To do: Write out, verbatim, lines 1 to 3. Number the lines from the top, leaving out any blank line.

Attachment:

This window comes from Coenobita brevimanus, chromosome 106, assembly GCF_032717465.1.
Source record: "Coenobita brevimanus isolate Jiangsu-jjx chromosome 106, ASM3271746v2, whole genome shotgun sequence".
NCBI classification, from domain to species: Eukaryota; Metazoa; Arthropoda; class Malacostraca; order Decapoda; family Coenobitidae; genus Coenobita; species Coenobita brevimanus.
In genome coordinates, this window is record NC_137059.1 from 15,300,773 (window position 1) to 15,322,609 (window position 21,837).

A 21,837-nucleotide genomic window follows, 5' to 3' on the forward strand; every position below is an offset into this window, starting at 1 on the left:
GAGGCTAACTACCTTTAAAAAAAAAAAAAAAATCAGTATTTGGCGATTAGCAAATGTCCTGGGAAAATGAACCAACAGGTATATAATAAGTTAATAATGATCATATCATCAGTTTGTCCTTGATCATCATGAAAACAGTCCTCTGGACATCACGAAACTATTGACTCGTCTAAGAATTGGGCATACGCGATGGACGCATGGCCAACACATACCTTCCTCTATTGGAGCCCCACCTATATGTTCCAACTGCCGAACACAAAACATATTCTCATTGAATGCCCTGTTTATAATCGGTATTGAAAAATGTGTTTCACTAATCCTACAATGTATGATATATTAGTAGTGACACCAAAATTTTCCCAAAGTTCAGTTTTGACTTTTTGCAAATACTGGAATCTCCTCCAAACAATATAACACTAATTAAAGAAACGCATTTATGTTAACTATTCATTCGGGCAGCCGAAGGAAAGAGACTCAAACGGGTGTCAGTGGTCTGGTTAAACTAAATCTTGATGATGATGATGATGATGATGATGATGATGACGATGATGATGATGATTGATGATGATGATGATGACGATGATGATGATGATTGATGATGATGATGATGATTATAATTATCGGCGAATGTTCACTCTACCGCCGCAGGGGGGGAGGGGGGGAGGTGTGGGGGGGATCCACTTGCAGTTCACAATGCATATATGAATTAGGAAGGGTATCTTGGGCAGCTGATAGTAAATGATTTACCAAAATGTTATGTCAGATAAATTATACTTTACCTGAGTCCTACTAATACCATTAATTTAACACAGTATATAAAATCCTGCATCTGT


This window comes from Coenobita brevimanus, chromosome 106, assembly GCF_032717465.1.
Source record: "Coenobita brevimanus isolate Jiangsu-jjx chromosome 106, ASM3271746v2, whole genome shotgun sequence".
NCBI classification, from domain to species: Eukaryota; Metazoa; Arthropoda; class Malacostraca; order Decapoda; family Coenobitidae; genus Coenobita; species Coenobita brevimanus.